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Tiki Central Forums Tiki Travel Rice Terraces, Headhunters and Yo-yo Bowling (Banaue, Philippines)
Rice Terraces, Headhunters and Yo-yo Bowling (Banaue, Philippines)
Wayfarer
Tiki Socialite

Joined: Jun 03, 2009
Posts: 300
From: Italy, but not by choice
Posted: 2013-04-30 10:32 am   Permalink

On my latest trip to the Philippines I visited the Ifugao rice terraces, which were made 2000 years ago by Ifugao tribesmen. Not precisely tiki but these people were headhunters, so close enough. While in Banaue, where the rice terraces are, I also went to Hiwang Village which is full of old Ifugao stone and woodwork as well as some remnants of their not-so distant headhunting past. I've been to Borneo a few times and this culture high in the mountains of north Luzon, isn't too different from the former headhunting tribe I'd seen there. The Spanish never quite conquered the mountain men like they did the lowlands so their culture is a lot more preserved as it was. Even today its a long trip through winding mountain roads to get here, but it was worth it!


This is the "1,000 piso (peso)" view of the rice terraces. The photo really doesn't do justice to the vast size of the things. It's the 1,000 piso view because the back of the 1,000 piso bill is an image of the terraces taken from this location. They're also on the 20 piso, but I didn't find a 20 piso view of the place.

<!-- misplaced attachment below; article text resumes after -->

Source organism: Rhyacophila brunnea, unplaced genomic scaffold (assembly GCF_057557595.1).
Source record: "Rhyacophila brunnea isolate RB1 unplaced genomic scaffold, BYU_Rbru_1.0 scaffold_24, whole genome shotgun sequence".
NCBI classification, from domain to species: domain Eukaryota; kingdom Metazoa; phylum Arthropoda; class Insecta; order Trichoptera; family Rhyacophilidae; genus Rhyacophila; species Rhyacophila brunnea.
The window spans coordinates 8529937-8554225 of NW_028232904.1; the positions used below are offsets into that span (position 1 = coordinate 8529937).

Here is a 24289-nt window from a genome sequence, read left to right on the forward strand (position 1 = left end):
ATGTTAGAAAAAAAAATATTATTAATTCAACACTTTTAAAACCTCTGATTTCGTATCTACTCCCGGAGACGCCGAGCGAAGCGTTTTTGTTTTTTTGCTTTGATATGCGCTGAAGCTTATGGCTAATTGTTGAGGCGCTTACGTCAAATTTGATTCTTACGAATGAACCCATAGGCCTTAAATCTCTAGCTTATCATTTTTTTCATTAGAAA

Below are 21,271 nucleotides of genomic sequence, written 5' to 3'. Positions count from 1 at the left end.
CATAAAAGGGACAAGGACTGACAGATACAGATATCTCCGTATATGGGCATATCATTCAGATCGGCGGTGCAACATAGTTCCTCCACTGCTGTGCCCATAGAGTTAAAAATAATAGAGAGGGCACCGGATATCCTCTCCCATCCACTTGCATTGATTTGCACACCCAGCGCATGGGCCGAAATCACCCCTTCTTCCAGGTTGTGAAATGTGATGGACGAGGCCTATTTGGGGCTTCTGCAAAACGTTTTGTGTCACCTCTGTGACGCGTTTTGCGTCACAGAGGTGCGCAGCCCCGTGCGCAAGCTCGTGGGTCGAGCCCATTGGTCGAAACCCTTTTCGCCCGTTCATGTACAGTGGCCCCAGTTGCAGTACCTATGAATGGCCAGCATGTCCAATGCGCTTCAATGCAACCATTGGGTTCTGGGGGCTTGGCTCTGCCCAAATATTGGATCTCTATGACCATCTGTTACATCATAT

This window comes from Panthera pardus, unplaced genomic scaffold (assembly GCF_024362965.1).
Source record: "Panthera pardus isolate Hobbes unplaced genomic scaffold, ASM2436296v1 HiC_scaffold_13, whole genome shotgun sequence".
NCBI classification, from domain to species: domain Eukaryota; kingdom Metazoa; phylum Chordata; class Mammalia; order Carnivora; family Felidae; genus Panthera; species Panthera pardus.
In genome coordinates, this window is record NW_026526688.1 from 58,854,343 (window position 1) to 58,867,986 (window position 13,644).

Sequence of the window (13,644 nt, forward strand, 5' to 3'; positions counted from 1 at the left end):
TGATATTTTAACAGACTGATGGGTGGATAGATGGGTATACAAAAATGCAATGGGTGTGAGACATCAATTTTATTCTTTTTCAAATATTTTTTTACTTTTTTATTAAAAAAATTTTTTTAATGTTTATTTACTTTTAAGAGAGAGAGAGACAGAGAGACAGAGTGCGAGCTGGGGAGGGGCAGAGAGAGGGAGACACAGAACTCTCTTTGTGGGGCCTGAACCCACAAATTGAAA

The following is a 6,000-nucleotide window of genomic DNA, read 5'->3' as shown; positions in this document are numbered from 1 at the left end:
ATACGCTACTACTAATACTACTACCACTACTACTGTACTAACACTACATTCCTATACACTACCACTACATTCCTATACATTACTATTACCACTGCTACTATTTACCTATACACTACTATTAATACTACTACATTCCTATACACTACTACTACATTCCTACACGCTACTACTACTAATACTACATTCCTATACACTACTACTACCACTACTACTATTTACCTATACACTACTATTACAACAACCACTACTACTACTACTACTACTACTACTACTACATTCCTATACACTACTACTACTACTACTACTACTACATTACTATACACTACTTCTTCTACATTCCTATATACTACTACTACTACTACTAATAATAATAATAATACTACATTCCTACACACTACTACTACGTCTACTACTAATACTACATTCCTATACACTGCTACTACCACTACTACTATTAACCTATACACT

This distinguished Ifugao gentleman posed posed for pictures (for a small donation) at the 1000 piso view. His remaining teeth are red stained from chewing betel nut, a stimulant commonly chewed in southeast Asia. When I was in town there were signs all over that forbid spitting betel nut, which is why you'd see cans covered in red spit lying around.


A view from Hiwang Village. Hiwang isn't a literal village, but rather a repository of Ifugao crafts and a few of the huts can be rented for a night.


Fog set in then it began to rain while we were up at Hiwang. I got to see the terraces on a sunny day, foggy day and during a rainstorm all within about four hours.




My little sister with a statue. To quote Velma, "What a ham."


These are traditional Ifugao huts. The entire house is hidden under that over-sized roof.


You know what I like to decorate my skulls with? More skulls. Most of these came from Japanese soldiers in World War II, a few from Filipinos. The horned animal skull is from an Asian water buffalo called a carabao.




A small grotto of stone statues, many are little gods like the rice god, but there were a few Buddhas in the lot as well. New idols had to be made for special occasions so there were a lot of these things tucked away in Hiwang.